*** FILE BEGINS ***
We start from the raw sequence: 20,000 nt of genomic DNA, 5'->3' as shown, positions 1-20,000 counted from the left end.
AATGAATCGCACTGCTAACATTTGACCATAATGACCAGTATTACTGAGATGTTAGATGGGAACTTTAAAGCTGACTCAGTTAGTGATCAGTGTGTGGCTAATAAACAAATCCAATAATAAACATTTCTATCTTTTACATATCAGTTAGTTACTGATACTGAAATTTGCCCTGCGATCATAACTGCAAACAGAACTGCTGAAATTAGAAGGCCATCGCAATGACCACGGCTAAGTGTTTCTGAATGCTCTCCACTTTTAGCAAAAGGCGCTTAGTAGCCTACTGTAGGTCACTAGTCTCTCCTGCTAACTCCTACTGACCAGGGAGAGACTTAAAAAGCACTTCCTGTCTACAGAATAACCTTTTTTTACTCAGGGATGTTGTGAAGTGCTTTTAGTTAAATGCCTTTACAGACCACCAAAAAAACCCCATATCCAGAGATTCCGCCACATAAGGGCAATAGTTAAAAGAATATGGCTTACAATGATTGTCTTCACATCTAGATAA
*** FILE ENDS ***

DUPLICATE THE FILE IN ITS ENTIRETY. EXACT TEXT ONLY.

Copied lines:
We start from the raw sequence: 20,000 nt of genomic DNA, 5'->3' as shown, positions 1-20,000 counted from the left end.
AATGAATCGCACTGCTAACATTTGACCATAATGACCAGTATTACTGAGATGTTAGATGGGAACTTTAAAGCTGACTCAGTTAGTGATCAGTGTGTGGCTAATAAACAAATCCAATAATAAACATTTCTATCTTTTACATATCAGTTAGTTACTGATACTGAAATTTGCCCTGCGATCATAACTGCAAACAGAACTGCTGAAATTAGAAGGCCATCGCAATGACCACGGCTAAGTGTTTCTGAATGCTCTCCACTTTTAGCAAAAGGCGCTTAGTAGCCTACTGTAGGTCACTAGTCTCTCCTGCTAACTCCTACTGACCAGGGAGAGACTTAAAAAGCACTTCCTGTCTACAGAATAACCTTTTTTTACTCAGGGATGTTGTGAAGTGCTTTTAGTTAAATGCCTTTACAGACCACCAAAAAAACCCCATATCCAGAGATTCCGCCACATAAGGGCAATAGTTAAAAGAATATGGCTTACAATGATTGTCTTCACATCTAGATAA